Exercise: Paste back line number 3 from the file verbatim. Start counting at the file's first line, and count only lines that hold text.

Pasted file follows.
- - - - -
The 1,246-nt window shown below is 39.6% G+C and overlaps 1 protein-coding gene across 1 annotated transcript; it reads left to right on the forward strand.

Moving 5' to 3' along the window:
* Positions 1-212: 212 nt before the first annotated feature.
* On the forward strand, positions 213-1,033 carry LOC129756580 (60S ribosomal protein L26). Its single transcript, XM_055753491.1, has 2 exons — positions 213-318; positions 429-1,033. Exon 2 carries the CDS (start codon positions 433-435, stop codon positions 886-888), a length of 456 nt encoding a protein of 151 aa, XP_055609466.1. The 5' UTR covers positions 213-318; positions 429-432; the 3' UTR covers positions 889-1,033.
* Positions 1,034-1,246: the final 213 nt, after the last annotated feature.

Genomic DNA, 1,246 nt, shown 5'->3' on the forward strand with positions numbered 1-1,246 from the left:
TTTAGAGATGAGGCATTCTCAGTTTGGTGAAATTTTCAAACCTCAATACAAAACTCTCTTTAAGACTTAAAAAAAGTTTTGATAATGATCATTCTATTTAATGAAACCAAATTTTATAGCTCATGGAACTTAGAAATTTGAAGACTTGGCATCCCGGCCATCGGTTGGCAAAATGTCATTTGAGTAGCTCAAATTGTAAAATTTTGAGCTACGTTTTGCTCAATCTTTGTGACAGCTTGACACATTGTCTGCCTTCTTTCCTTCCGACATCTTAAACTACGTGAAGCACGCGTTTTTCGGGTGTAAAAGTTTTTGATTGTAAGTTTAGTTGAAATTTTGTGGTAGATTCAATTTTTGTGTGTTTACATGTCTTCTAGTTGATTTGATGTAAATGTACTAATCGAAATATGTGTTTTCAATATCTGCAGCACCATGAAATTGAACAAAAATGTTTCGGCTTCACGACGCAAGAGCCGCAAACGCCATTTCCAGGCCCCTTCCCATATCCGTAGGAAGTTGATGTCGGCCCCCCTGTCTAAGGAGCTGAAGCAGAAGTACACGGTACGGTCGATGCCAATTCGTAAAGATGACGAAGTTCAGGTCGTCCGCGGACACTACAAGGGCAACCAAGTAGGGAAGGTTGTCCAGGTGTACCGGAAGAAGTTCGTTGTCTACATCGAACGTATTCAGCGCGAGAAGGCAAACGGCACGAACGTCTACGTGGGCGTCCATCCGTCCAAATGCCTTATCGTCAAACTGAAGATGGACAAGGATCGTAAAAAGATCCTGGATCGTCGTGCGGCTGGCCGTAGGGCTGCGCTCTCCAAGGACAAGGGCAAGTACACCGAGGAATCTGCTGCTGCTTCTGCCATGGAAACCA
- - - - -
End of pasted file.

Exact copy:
* Positions 1-212: 212 nt before the first annotated feature.